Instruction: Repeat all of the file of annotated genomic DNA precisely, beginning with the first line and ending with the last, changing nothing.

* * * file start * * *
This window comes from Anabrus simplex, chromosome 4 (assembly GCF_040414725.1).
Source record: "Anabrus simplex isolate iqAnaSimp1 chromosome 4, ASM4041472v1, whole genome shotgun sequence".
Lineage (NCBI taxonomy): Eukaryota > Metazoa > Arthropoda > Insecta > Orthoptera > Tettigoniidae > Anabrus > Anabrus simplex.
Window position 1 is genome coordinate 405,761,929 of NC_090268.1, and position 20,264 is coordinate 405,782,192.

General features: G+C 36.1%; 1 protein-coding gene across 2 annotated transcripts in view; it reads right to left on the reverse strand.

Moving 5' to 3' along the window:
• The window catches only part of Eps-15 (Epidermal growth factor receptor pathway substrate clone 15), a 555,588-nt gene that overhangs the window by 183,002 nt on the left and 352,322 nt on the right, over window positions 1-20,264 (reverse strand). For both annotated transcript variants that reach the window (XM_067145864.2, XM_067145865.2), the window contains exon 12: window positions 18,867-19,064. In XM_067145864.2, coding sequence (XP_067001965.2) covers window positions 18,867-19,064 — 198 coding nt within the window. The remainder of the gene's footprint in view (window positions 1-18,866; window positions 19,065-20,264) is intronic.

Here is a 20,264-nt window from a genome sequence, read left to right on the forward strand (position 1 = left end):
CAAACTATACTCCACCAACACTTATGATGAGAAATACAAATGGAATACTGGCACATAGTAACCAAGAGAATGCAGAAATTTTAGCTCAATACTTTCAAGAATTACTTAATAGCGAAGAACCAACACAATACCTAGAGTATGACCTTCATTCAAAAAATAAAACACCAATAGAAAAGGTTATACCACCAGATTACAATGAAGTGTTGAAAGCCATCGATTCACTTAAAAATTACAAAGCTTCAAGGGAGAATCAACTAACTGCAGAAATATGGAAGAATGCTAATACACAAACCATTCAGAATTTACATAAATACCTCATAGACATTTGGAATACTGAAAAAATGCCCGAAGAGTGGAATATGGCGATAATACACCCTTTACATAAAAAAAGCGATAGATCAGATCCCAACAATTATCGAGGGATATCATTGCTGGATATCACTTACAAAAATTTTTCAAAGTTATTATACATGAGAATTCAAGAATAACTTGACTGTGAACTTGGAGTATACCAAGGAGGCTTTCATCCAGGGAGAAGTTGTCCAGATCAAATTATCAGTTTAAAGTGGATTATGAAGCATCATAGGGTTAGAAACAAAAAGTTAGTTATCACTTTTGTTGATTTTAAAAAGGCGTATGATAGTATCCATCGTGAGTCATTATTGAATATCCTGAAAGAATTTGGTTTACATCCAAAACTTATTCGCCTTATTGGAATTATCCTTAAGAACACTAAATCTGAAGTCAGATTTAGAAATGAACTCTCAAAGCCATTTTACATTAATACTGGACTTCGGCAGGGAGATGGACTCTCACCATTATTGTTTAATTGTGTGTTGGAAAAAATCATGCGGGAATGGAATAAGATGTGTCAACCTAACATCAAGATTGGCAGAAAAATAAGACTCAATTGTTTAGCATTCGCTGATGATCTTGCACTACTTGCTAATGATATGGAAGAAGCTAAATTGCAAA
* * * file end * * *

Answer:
This window comes from Anabrus simplex, chromosome 4 (assembly GCF_040414725.1).
Source record: "Anabrus simplex isolate iqAnaSimp1 chromosome 4, ASM4041472v1, whole genome shotgun sequence".
Lineage (NCBI taxonomy): Eukaryota > Metazoa > Arthropoda > Insecta > Orthoptera > Tettigoniidae > Anabrus > Anabrus simplex.
Window position 1 is genome coordinate 405,761,929 of NC_090268.1, and position 20,264 is coordinate 405,782,192.

General features: G+C 36.1%; 1 protein-coding gene across 2 annotated transcripts in view; it reads right to left on the reverse strand.

Moving 5' to 3' along the window:
• The window catches only part of Eps-15 (Epidermal growth factor receptor pathway substrate clone 15), a 555,588-nt gene that overhangs the window by 183,002 nt on the left and 352,322 nt on the right, over window positions 1-20,264 (reverse strand). For both annotated transcript variants that reach the window (XM_067145864.2, XM_067145865.2), the window contains exon 12: window positions 18,867-19,064. In XM_067145864.2, coding sequence (XP_067001965.2) covers window positions 18,867-19,064 — 198 coding nt within the window. The remainder of the gene's footprint in view (window positions 1-18,866; window positions 19,065-20,264) is intronic.

Here is a 20,264-nt window from a genome sequence, read left to right on the forward strand (position 1 = left end):
CAAACTATACTCCACCAACACTTATGATGAGAAATACAAATGGAATACTGGCACATAGTAACCAAGAGAATGCAGAAATTTTAGCTCAATACTTTCAAGAATTACTTAATAGCGAAGAACCAACACAATACCTAGAGTATGACCTTCATTCAAAAAATAAAACACCAATAGAAAAGGTTATACCACCAGATTACAATGAAGTGTTGAAAGCCATCGATTCACTTAAAAATTACAAAGCTTCAAGGGAGAATCAACTAACTGCAGAAATATGGAAGAATGCTAATACACAAACCATTCAGAATTTACATAAATACCTCATAGACATTTGGAATACTGAAAAAATGCCCGAAGAGTGGAATATGGCGATAATACACCCTTTACATAAAAAAAGCGATAGATCAGATCCCAACAATTATCGAGGGATATCATTGCTGGATATCACTTACAAAAATTTTTCAAAGTTATTATACATGAGAATTCAAGAATAACTTGACTGTGAACTTGGAGTATACCAAGGAGGCTTTCATCCAGGGAGAAGTTGTCCAGATCAAATTATCAGTTTAAAGTGGATTATGAAGCATCATAGGGTTAGAAACAAAAAGTTAGTTATCACTTTTGTTGATTTTAAAAAGGCGTATGATAGTATCCATCGTGAGTCATTATTGAATATCCTGAAAGAATTTGGTTTACATCCAAAACTTATTCGCCTTATTGGAATTATCCTTAAGAACACTAAATCTGAAGTCAGATTTAGAAATGAACTCTCAAAGCCATTTTACATTAATACTGGACTTCGGCAGGGAGATGGACTCTCACCATTATTGTTTAATTGTGTGTTGGAAAAAATCATGCGGGAATGGAATAAGATGTGTCAACCTAACATCAAGATTGGCAGAAAAATAAGACTCAATTGTTTAGCATTCGCTGATGATCTTGCACTACTTGCTAATGATATGGAAGAAGCTAAATTGCAAA